Showing results for 
Search instead for 
Did you mean: 

node fencing

Go to solution
Kranti Mahmud
Honored Contributor

node fencing

Dear all,

We are having a cluster environment on two different HP blade. We found both the nodes fenced each other and went down with some errors. Attached is the syslog of both the nodes. Can anyone explain the exact reason why both the nodes are went down simultaneously.

Dont look BACK as U will miss something INFRONT!
Honored Contributor

Re: node fencing

From the logs you posted in this and your other thread, I see both your nodes lost contact with each other on Mar 25 11:10:52. In that case, each node will assume it is OK ("I run a program, therefore I am"), and the other node has failed. This is a split-brain situation, and it's a very bad thing in a cluster.

To resolve the split-brain situation, each node attempts to fence the other node (on 11:10:56) but the fence connection fails too.

Before the cluster has time to do anything else, on 11:10:57 the network connections between the nodes start working again.
But as both nodes have already decided "I'm the surviving node, and the other one has problems", the nodes are out of sync of each other. To remedy that, openais sends a "you're out of sync - please reboot" message to the other node:

> Mar 25 11:10:57 bgw-node1 openais[6402]: [MAIN ] Killing node because it has rejoined the cluster with existing state

The problem is, the openais on the other node has made the same decision and done exactly the same on node 1:

> Mar 25 11:10:57 bgw-node1 openais[6402]: [CMAN ] cman killed by node 2 because we rejoined the cluster without a full restart

This causes node 1 to begin a controlled shutdown:
> Mar 25 11:10:58 bgw-node1 shutdown[8222]: shutting down for system halt

But meanwhile, node 2 put in a fencing request for node 1 at 11:10:53. At 11:11:34, fenced on node 2 confirms node 1 has been fenced. But because node 1 sent a kill request to node 2's cman at 11:10:57, there is no running cman any more on node 2, because node 2 is performing a shutdown:

> Mar 25 11:11:34 bgw-node2 fenced[6515]: Unable to connect to to cman: Connection refused

On node 2, the clvmd is waiting for DLM locks to clear... but because node 1 has been fenced, and node 2 is shutting down and has already stopped the dlm_controld daemon, there may be some difficulties with that :-)
At 11:14:00, the kernel notices clvmd has has been blocked in a (DLM-related) kernel function for more than 120 seconds and produces a call trace for it.

Mar 25 11:10:57 bgw-node2 dlm_controld[6521]: cluster is down, exiting
Mar 25 11:14:00 bgw-node2 kernel: INFO: task clvmd:6577 blocked for more than 120 seconds.

At about 11:15:55, node2 completes its shutdown and begins to reboot.

After node 1 has rebooted, at 11:14:56, node 1 again cannot detect node 2 (because node 2 is still in the process of shutting down), so after waiting for a while, it decides to fence node 2 at 11:15:45. This time, the fencing operation is successful, and the fence daemon on node 1 confirms successful fencing of node 2 at 11:16:26.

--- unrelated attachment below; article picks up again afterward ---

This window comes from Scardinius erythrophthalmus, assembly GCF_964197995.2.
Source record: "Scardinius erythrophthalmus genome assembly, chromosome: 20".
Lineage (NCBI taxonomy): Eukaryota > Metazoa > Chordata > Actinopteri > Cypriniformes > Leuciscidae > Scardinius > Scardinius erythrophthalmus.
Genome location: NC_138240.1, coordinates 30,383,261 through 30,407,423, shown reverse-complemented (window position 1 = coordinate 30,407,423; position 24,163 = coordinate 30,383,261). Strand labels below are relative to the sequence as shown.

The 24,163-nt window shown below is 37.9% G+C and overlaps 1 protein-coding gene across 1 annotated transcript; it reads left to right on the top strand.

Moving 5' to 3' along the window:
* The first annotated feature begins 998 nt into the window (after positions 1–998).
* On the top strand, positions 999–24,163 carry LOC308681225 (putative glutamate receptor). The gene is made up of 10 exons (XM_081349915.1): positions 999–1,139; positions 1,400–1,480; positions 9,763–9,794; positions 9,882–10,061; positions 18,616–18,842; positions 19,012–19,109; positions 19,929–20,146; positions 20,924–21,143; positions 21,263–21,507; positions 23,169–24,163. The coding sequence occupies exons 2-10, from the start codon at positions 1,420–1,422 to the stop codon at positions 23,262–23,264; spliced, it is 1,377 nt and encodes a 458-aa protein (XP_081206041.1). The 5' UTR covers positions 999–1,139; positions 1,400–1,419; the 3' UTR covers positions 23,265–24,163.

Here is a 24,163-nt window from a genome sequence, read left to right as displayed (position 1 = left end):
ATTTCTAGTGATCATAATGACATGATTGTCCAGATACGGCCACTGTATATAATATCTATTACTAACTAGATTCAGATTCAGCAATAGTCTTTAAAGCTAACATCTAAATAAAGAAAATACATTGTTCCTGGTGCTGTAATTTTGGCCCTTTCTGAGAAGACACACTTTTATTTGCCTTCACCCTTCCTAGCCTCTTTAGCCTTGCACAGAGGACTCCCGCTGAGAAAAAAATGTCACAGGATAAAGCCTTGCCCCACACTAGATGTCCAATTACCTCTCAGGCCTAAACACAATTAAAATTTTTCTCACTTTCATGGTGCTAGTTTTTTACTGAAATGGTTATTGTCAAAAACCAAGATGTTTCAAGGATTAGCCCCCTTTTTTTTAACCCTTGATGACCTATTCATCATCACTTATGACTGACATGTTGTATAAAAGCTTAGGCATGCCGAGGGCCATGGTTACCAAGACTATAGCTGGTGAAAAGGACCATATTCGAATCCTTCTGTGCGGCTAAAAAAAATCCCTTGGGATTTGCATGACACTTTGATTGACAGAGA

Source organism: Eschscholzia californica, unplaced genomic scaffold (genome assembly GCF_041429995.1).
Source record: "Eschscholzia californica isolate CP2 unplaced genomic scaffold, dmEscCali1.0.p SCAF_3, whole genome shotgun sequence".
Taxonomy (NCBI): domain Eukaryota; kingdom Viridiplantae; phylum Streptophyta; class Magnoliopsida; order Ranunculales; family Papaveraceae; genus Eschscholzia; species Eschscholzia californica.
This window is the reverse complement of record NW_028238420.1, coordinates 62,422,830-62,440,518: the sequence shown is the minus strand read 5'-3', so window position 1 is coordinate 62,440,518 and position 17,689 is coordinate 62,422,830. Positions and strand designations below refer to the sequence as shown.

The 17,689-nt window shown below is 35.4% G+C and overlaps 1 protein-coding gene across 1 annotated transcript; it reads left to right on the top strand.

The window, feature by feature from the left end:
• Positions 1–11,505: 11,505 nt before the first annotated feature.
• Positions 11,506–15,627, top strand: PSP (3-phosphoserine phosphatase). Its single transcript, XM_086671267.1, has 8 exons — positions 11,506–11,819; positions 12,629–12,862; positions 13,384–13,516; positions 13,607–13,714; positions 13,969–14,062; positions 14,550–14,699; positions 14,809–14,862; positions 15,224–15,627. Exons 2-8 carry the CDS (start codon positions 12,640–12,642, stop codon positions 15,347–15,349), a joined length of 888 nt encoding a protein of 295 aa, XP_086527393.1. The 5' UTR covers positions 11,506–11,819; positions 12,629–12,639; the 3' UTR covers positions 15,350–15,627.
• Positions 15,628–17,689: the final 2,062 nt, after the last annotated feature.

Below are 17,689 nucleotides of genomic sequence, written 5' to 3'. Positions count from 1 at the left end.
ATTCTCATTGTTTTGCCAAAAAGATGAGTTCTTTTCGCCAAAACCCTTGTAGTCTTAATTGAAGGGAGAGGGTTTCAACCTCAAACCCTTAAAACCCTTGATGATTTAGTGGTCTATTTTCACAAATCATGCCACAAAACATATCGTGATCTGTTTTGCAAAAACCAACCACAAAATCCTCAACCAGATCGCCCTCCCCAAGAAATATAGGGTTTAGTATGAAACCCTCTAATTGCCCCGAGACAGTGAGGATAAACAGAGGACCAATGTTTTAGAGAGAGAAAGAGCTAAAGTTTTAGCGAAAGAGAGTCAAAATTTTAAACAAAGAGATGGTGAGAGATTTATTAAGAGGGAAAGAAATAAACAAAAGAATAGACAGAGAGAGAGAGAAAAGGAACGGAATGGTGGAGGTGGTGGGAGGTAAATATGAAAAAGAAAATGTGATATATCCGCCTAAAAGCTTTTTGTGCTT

At this point, node 1 can be sure it's the only active node in the cluster.

At 11:19:54, node 2 has completed rebooting and rejoins the cluster.

On Mar 25 12:23:18, the network connection between the nodes was lost again. At 12:23:38, both nodes decided to fence each other.

At 12:23:40, the network connection comes back and the nodes again attempt to re-form the cluster, but it's too late: both nodes have again already decided they're the only surviving node. Again each node sends an openais kill request to the other node, and both nodes start a controlled shutdown. This time, neither node successfully fences each other before the cluster daemons are shut down by the openais kill requests.

Apparently both nodes then remain down until node2 is restarted on Mar 26 13:55:20. It forms a cluster alone at 13:55:26. Since the status of node1 is unknown, node2 fences it at 13:56:14. The fencing is confirmed successful at 13:56:28. Node2 starts the bgw service at 13:57:27.

Node1 starts up at 13:59:44. It joins the cluster at 13:59:51. At 14:01:01, node1's startup is complete and bgw service is automatically moved to node1.

I'd say the main problem with your cluster is that both the cluster communication ("heartbeat") connection and the fencing connection are failing intermittently, sometimes simultaneously. A simple fail-over cluster is typically guaranteed to protect against one fault at a time only: such a cluster usually can behave sensibly in many cases where there are two or more faults, but not all possible cases.

(A guaranteed protection against all possible combinations of two simultaneus failures requires multiply-redundant connections and *very* careful cluster planning. It is usually too complicated and expensive unless the system is actually life-and-death critical, like fly-by-wire systems of an airplane.)

You should take whatever steps are necessary to make sure the cluster network connections and fencing connections won't be interrupted at the same time.

If all your network connections go through a single switch, you may experience a short but total network blackout each time the network administrator resets the switch for configuration change or firmware update. In that case, the redundancy of your network connections needs to be improved. For example, connect each node to two separate (but linked) switches, using two network interfaces bonded together in active/backup mode.

A two-node RHEL cluster can be subject to fencing races, and can be stuck in reboot-and-fence cycles.